Saturday, November 25, 2017

Tech giants condemn Trump's decision to scrap 'Dreamer' immigration program

  • >> IANS/bdnews24.com
    Published: 2017-09-07 00:55:34 BdST

bdnews24

Tech giants, including Apple, Microsoft, Google and Facebook, have unanimously criticised the decision by Donald Trump's administration to rescind the DACA programme that had potentially put 800,000 illegal immigrants at danger of deportation.

"I'm here today to announce that the programme known as DACA that was effectuated under the Obama administration is being rescinded," Xinhua news agency quoted US Attorney General Jeff Sessions as saying on Tuesday.

Sessions said the Deferred Action for Childhood Arrivals (DACA) programme was "implemented in 2012 and essentially provided a legal status for recipients or a renewable two-year term work authorization and other benefits".

His announcement came after Trump on Tuesday called on the Congress to take action to address the issue.

While Apple and Microsoft have offered defence to their "Dreamers", Facebook CEO Mark Zuckerberg said, "This is a sad day for our country." Google CEO Sunder Pichai asked the "Congress to act now".

"On behalf of the hundreds of employees at Apple whose futures are at stake, on behalf of their colleagues and on behalf of the millions more across America who believe, as we do, in the power of dreams, we issue an urgent plea for our leaders in Washington to protect the Dreamers so their futures can never be put at risk in this way again," ReCode quoted Apple CEO Tim Cook as saying.

Microsoft President and Chief Legal Officer Brad Smith said the company was deeply disappointed by the administration's decision and they believe this was a big step back for the country.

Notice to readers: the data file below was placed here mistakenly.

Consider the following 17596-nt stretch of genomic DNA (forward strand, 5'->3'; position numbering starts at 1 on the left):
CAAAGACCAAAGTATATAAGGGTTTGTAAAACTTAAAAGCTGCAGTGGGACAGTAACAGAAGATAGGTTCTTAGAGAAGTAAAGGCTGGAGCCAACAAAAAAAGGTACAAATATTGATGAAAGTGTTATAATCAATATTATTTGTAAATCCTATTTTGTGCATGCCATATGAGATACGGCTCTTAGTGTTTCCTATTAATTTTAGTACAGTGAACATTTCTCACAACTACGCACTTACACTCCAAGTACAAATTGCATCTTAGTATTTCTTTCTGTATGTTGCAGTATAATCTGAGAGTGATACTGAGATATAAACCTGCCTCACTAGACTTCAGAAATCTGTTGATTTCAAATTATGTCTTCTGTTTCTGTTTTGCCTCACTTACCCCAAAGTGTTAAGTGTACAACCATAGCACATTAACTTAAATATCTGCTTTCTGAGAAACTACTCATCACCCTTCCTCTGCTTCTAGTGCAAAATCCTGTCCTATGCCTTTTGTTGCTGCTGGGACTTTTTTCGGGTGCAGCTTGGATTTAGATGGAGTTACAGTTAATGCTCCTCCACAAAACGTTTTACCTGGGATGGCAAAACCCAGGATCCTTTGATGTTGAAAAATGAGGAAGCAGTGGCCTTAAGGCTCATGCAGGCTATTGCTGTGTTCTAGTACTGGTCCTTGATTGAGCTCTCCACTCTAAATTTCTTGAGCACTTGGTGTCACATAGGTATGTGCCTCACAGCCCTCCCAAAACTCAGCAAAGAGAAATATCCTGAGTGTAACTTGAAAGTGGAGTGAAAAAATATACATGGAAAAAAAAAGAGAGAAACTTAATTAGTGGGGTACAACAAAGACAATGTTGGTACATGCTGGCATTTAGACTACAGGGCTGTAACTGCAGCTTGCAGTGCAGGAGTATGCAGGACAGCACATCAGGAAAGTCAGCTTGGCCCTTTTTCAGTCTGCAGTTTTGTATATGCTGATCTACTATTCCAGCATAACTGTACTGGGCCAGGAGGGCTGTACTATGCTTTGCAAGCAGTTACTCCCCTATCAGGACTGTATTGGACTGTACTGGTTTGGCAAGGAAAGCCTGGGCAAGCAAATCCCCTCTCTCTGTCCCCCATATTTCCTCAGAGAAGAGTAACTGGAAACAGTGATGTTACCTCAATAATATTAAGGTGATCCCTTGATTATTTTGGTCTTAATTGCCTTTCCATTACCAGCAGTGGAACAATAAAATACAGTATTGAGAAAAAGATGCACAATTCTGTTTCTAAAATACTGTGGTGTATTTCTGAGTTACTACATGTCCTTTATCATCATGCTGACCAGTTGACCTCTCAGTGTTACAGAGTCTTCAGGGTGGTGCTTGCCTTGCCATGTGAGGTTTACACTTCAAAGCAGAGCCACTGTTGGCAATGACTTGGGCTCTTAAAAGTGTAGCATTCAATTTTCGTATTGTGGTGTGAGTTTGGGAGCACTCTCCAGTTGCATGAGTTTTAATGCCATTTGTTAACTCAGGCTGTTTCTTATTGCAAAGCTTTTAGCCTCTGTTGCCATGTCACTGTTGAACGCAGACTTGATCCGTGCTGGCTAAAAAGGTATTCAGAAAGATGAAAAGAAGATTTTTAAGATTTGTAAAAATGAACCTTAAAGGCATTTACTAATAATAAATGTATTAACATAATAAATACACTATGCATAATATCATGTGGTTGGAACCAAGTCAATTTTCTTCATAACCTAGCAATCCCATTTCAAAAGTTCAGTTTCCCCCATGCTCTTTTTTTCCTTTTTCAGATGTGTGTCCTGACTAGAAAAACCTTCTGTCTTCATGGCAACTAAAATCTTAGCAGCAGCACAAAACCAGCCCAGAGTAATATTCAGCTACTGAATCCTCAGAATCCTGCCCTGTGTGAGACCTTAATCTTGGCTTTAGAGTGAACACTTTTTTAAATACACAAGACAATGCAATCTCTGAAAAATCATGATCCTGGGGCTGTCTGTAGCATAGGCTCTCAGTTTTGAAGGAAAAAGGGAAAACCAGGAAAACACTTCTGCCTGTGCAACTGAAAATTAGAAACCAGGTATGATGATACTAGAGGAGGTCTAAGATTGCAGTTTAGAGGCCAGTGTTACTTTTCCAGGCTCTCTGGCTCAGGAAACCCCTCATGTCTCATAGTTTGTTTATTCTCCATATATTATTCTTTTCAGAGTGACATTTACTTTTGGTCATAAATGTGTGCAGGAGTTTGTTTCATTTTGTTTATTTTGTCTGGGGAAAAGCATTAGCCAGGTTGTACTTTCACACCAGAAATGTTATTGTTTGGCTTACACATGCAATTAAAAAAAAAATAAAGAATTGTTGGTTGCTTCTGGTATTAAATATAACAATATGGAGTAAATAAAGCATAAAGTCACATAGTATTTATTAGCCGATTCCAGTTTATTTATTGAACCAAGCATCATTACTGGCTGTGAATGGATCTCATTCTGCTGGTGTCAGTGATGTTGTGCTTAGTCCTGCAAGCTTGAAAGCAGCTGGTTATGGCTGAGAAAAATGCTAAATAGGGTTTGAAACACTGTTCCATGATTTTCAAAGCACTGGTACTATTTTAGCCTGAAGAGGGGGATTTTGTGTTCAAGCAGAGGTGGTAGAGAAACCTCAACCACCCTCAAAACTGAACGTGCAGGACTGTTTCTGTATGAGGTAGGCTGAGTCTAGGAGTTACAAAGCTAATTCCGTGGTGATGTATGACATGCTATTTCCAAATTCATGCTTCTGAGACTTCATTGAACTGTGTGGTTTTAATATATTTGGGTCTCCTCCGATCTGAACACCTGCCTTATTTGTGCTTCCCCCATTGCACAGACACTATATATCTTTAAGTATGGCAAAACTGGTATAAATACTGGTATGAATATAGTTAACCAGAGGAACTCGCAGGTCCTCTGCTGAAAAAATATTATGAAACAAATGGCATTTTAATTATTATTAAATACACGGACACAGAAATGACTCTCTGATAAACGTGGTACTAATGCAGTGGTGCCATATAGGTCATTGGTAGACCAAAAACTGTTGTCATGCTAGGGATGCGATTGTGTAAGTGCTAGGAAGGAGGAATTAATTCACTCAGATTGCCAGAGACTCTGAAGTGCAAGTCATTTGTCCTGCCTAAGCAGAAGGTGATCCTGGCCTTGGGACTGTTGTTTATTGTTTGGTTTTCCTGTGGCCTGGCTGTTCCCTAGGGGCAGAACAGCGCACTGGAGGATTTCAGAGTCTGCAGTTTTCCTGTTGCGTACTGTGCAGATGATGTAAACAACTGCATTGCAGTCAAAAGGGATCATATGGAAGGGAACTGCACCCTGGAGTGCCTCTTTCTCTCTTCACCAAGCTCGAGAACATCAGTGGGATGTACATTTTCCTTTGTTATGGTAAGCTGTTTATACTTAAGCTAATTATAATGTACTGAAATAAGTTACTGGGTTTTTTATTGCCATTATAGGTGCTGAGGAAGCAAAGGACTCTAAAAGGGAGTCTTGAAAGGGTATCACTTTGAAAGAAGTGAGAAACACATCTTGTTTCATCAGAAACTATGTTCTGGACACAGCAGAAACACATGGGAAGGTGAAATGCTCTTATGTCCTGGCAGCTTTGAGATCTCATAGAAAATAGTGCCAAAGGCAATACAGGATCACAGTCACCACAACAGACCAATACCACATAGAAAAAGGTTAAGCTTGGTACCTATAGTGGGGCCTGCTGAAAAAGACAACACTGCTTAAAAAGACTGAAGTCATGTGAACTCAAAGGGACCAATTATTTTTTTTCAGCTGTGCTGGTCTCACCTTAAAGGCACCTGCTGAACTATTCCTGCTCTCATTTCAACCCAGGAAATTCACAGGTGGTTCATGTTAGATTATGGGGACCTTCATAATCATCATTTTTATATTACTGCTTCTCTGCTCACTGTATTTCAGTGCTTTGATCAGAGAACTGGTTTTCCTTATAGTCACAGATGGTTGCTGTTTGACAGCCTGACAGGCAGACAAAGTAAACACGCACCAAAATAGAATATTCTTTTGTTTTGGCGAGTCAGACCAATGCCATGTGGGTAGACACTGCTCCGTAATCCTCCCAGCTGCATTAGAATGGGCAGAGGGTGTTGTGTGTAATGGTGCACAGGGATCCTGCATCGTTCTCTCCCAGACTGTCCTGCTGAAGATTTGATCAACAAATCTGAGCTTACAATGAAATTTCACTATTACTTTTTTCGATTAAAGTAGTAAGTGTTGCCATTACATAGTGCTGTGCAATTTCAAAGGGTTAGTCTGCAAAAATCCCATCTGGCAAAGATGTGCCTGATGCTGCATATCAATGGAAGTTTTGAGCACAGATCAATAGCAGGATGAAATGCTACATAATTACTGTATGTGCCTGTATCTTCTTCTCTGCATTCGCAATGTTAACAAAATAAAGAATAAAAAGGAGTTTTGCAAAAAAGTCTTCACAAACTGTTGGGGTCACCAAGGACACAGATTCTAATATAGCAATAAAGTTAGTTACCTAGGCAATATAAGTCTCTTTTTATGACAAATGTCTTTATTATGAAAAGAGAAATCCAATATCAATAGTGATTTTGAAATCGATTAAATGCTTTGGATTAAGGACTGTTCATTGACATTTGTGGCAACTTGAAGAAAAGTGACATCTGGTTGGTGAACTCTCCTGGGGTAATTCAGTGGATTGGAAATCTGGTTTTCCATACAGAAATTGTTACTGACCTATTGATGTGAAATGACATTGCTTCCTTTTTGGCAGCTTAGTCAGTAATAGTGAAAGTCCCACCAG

"If Congress fails to act, our company will exercise its legal rights properly to help protect our employees. If the government seeks to deport any one of them, we will provide and pay for their legal counsel," Smith wrote, of the 39 Dreamers who work at Microsoft, in a blog post shortly after the decision was announced.

The administration has given the Congress six months to replace the DACA with a new legislation.

Google echoed Microsoft's comments and its Indian-origin CEO tweeted: "Dreamers are our neighbours, our friends and our co-workers. This is their home. Congress needs to act now to #DefendDACA. #WithDreamers."

Asserting that the decision to end DACA is not just wrong, Facebook CEO said: "It is particularly cruel to offer young people the American Dream, encourage them to come out of the shadows and trust our government, and then punish them for it."

"It's time for Congress to act to pass the bipartisan Dream Act or another legislative solution that gives Dreamers a pathway to citizenship," he wrote on his Facebook page.

"Our team at FWD.us has been working alongside Dreamers in this fight, and we'll be doing even more in the weeks ahead to make sure Dreamers have the protections they deserve," he added.

Meanwhile, tech giants like Amazon, AT&T, Lyft, Tesla, Uber and hundreds of other companies joined Facebook in a letter from Fwd.us -- a political group created by Zuckerberg -- in extending support to DACA and the Dreamers.

Other big tech companies, including Oracle and Intel, appear so far to be silent on the administration's move, ReCode said.